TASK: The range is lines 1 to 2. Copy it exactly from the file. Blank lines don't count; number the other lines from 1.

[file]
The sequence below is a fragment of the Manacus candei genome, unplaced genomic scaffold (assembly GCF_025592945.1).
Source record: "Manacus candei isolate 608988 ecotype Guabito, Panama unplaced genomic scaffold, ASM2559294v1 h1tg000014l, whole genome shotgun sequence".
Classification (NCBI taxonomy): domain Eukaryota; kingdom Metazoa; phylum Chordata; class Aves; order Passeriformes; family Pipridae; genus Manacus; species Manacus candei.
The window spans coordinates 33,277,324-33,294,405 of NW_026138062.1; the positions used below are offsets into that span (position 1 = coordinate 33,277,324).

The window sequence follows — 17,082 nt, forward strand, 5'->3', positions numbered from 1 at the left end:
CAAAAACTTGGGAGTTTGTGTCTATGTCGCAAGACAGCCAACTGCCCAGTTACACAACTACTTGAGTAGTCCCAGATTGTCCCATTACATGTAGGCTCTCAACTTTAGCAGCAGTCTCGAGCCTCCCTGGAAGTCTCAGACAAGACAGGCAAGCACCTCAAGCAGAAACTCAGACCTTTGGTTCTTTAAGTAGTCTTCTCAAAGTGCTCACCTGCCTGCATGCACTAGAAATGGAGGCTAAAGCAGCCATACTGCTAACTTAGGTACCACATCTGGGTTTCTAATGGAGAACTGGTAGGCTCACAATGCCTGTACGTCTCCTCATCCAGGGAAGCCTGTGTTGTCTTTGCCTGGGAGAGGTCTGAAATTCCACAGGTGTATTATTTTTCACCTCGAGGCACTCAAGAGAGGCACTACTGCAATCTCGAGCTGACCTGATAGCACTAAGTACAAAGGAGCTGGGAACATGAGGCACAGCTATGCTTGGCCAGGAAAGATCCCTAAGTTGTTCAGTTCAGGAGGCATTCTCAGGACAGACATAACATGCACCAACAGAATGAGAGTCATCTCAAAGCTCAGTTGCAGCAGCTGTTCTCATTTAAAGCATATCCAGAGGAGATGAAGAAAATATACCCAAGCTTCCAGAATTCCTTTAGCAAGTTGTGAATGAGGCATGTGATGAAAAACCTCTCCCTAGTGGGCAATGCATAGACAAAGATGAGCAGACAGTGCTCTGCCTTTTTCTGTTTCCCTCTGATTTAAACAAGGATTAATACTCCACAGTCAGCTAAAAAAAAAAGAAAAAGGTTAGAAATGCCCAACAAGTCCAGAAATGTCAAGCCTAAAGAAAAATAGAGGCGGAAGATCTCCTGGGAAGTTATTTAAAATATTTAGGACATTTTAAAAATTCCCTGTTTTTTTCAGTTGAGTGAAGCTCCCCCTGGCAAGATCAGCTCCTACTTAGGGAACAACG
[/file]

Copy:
The sequence below is a fragment of the Manacus candei genome, unplaced genomic scaffold (assembly GCF_025592945.1).
Source record: "Manacus candei isolate 608988 ecotype Guabito, Panama unplaced genomic scaffold, ASM2559294v1 h1tg000014l, whole genome shotgun sequence".